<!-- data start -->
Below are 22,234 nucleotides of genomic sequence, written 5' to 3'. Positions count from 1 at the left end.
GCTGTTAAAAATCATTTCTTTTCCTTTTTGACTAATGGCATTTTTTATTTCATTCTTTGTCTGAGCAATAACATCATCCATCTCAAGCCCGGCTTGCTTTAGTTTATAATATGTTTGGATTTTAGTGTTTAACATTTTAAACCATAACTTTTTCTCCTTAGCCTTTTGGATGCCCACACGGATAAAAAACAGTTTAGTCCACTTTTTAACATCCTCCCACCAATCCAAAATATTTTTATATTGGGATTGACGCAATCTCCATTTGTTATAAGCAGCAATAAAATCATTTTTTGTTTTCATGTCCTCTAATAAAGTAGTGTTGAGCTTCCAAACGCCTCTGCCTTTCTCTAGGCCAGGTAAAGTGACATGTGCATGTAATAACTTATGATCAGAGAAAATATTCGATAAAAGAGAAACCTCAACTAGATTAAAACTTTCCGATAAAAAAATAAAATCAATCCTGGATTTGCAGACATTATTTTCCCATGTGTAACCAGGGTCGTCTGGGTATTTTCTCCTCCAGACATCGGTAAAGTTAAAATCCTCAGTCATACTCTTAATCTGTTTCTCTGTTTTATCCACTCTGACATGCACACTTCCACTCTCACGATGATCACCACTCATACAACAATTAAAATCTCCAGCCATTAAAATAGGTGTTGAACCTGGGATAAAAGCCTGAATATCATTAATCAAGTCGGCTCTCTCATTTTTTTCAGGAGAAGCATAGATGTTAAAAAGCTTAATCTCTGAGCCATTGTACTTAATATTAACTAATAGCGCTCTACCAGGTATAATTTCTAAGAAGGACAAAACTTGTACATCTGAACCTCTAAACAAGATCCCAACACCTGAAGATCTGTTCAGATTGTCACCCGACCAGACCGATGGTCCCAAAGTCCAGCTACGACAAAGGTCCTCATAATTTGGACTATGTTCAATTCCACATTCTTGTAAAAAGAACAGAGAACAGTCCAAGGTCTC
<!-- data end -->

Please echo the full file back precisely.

Below are 22,234 nucleotides of genomic sequence, written 5' to 3'. Positions count from 1 at the left end.
GCTGTTAAAAATCATTTCTTTTCCTTTTTGACTAATGGCATTTTTTATTTCATTCTTTGTCTGAGCAATAACATCATCCATCTCAAGCCCGGCTTGCTTTAGTTTATAATATGTTTGGATTTTAGTGTTTAACATTTTAAACCATAACTTTTTCTCCTTAGCCTTTTGGATGCCCACACGGATAAAAAACAGTTTAGTCCACTTTTTAACATCCTCCCACCAATCCAAAATATTTTTATATTGGGATTGACGCAATCTCCATTTGTTATAAGCAGCAATAAAATCATTTTTTGTTTTCATGTCCTCTAATAAAGTAGTGTTGAGCTTCCAAACGCCTCTGCCTTTCTCTAGGCCAGGTAAAGTGACATGTGCATGTAATAACTTATGATCAGAGAAAATATTCGATAAAAGAGAAACCTCAACTAGATTAAAACTTTCCGATAAAAAAATAAAATCAATCCTGGATTTGCAGACATTATTTTCCCATGTGTAACCAGGGTCGTCTGGGTATTTTCTCCTCCAGACATCGGTAAAGTTAAAATCCTCAGTCATACTCTTAATCTGTTTCTCTGTTTTATCCACTCTGACATGCACACTTCCACTCTCACGATGATCACCACTCATACAACAATTAAAATCTCCAGCCATTAAAATAGGTGTTGAACCTGGGATAAAAGCCTGAATATCATTAATCAAGTCGGCTCTCTCATTTTTTTCAGGAGAAGCATAGATGTTAAAAAGCTTAATCTCTGAGCCATTGTACTTAATATTAACTAATAGCGCTCTACCAGGTATAATTTCTAAGAAGGACAAAACTTGTACATCTGAACCTCTAAACAAGATCCCAACACCTGAAGATCTGTTCAGATTGTCACCCGACCAGACCGATGGTCCCAAAGTCCAGCTACGACAAAGGTCCTCATAATTTGGACTATGTTCAATTCCACATTCTTGTAAAAAGAACAGAGAACAGTCCAAGGTCTC